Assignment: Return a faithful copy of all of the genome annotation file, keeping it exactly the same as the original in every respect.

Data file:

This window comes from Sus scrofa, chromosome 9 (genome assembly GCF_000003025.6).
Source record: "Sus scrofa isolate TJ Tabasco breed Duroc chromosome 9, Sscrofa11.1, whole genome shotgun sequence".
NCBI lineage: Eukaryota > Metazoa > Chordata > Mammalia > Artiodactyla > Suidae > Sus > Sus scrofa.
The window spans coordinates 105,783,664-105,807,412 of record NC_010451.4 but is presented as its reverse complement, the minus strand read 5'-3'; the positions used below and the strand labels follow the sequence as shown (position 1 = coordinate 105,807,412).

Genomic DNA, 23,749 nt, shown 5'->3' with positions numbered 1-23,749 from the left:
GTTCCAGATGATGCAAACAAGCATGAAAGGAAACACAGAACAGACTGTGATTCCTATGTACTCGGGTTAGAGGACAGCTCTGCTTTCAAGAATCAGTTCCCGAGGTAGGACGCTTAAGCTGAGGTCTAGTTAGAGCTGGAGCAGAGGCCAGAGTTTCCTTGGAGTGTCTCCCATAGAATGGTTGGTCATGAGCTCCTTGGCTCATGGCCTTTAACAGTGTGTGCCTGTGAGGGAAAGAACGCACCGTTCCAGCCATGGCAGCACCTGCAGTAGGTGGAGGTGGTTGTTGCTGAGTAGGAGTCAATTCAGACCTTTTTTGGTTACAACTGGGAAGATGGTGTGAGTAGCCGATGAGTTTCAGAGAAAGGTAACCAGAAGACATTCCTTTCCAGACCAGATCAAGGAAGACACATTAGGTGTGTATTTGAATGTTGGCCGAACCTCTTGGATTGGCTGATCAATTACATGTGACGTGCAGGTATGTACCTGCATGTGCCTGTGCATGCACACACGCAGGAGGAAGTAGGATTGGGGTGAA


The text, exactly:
This window comes from Sus scrofa, chromosome 9 (genome assembly GCF_000003025.6).
Source record: "Sus scrofa isolate TJ Tabasco breed Duroc chromosome 9, Sscrofa11.1, whole genome shotgun sequence".
NCBI lineage: Eukaryota > Metazoa > Chordata > Mammalia > Artiodactyla > Suidae > Sus > Sus scrofa.
The window spans coordinates 105,783,664-105,807,412 of record NC_010451.4 but is presented as its reverse complement, the minus strand read 5'-3'; the positions used below and the strand labels follow the sequence as shown (position 1 = coordinate 105,807,412).

Genomic DNA, 23,749 nt, shown 5'->3' with positions numbered 1-23,749 from the left:
GTTCCAGATGATGCAAACAAGCATGAAAGGAAACACAGAACAGACTGTGATTCCTATGTACTCGGGTTAGAGGACAGCTCTGCTTTCAAGAATCAGTTCCCGAGGTAGGACGCTTAAGCTGAGGTCTAGTTAGAGCTGGAGCAGAGGCCAGAGTTTCCTTGGAGTGTCTCCCATAGAATGGTTGGTCATGAGCTCCTTGGCTCATGGCCTTTAACAGTGTGTGCCTGTGAGGGAAAGAACGCACCGTTCCAGCCATGGCAGCACCTGCAGTAGGTGGAGGTGGTTGTTGCTGAGTAGGAGTCAATTCAGACCTTTTTTGGTTACAACTGGGAAGATGGTGTGAGTAGCCGATGAGTTTCAGAGAAAGGTAACCAGAAGACATTCCTTTCCAGACCAGATCAAGGAAGACACATTAGGTGTGTATTTGAATGTTGGCCGAACCTCTTGGATTGGCTGATCAATTACATGTGACGTGCAGGTATGTACCTGCATGTGCCTGTGCATGCACACACGCAGGAGGAAGTAGGATTGGGGTGAA